The EIB advised Warsaw’s government on a planned expansion of its Metro system to get the EU grants it needed. Then the Bank loaned much of the rest of the cost.

The Warsaw project hits two of the three pillars of the Urban Agenda for the EU. Here's how.

The first time European Investment Bank bankers came to discuss Warsaw’s extension to its small Metro system, they didn’t ask the questions Michal Olszewski expected. “A commercial banker would’ve said, ‘Will you be able to pay me back?’ The EIB wanted to know why we needed a Metro.”

The deputy mayor of Warsaw, Olszewski was impressed that the EIB wanted to be sure the city was taking the right decision financially—and in relation to EU policy goals.

“The EIB is not just there to finance a project, but also to help solve the strategic challenges,” he says. “Once they approve your project, you have a real proof of concept.”

The Urban Agenda for the EU, which is unveiled 30 May in Amsterdam, has three main pillars:

  • Better regulation
  • Better funding
  • Better knowledge-sharing

The Warsaw Metro project demonstrates how the EIB works on the funding and knowledge-sharing pillars.

Proof of an Urban Agenda pillar

The EIB’s testing of Warsaw’s concept began long before it made its EUR 111 million loan to buy new rolling stock for the Metro in 2012, and EUR 115 million to build the central section of the Metro’s second line and seven new stations in 2013. Collaboration started when the City requested support from the JASPERS programme to advise how best to structure its project so that it could justify significant EU grant funding.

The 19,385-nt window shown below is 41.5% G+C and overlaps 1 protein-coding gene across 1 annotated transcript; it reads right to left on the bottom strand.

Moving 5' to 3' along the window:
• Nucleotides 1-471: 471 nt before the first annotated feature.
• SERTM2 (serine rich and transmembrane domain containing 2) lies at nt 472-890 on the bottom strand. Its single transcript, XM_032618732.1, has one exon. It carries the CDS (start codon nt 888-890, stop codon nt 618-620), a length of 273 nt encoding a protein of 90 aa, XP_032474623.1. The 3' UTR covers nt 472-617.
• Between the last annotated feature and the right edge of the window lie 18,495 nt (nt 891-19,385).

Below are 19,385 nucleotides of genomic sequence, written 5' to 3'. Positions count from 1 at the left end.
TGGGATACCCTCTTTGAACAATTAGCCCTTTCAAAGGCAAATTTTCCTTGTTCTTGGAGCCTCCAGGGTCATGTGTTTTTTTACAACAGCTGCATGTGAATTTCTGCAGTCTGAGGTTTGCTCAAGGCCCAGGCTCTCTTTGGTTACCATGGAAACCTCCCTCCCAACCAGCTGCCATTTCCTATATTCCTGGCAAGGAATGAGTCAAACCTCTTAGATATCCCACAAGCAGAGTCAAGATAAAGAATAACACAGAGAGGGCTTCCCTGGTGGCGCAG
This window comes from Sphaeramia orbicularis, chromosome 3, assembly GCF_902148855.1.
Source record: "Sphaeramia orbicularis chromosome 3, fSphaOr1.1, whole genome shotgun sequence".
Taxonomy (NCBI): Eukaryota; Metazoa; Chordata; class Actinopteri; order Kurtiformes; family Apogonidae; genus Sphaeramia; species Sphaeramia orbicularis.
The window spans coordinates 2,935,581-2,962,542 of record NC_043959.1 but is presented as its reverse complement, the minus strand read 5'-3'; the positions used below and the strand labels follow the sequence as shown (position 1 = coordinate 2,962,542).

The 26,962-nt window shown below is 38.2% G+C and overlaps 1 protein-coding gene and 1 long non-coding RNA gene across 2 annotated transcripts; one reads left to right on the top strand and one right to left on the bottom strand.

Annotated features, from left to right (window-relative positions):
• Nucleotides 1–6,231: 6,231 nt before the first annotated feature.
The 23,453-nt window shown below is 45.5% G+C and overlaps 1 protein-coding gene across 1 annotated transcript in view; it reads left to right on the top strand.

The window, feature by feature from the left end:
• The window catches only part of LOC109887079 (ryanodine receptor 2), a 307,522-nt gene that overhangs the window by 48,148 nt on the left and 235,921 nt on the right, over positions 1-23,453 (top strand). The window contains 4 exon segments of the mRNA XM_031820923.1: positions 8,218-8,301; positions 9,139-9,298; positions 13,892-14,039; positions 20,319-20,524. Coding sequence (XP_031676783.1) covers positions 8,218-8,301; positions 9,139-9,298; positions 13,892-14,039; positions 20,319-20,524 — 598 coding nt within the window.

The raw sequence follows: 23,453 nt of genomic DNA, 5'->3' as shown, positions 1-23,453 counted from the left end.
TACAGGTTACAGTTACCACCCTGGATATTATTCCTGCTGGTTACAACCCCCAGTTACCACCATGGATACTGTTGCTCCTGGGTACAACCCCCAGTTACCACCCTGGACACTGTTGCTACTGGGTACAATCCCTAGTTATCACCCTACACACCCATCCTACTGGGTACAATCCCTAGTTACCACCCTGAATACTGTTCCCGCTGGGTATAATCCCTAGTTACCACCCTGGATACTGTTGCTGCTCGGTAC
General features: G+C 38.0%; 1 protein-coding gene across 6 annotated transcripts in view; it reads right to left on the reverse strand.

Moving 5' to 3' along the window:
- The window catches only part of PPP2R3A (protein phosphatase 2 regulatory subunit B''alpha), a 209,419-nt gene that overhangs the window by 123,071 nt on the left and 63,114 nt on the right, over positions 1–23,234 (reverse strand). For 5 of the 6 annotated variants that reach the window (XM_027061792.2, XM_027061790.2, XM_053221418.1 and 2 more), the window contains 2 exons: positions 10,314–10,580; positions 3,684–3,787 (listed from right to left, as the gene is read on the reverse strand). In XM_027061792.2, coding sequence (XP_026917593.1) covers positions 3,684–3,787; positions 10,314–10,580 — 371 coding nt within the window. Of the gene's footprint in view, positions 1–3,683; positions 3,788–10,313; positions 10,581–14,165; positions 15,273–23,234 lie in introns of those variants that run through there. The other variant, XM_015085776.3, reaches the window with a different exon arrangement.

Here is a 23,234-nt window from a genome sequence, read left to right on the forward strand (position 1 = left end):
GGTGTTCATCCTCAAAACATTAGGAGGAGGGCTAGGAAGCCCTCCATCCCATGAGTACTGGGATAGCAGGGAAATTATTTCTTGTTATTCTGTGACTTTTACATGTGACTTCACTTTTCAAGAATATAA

JASPERS stands for Joint Assistance to Support Projects in European Regions. Co-sponsored by the European Commission and the EIB, JASPERS provides a range of advisory services on transport, as well as on investments in environmental projects, RDI, information and communications technology, health, education and urban development. The services range from reviewing the project and recommending changes to support during implementation. In Warsaw the advice included justification of project feasibility and assessment of environmental impact.

That helped Warsaw receive EUR 945 million from the European Commission, out of a total EUR 1.5 billion cost.

Warsaw is now working with the Bank on a EUR 200 million loan as part of its almost EUR 1.9 billion plan to build 11 more stations and a depot, and to buy 49 new units of rolling stock. “It’s fantastic,” says Olszewski. “You really feel like you’re part of something great for your city.”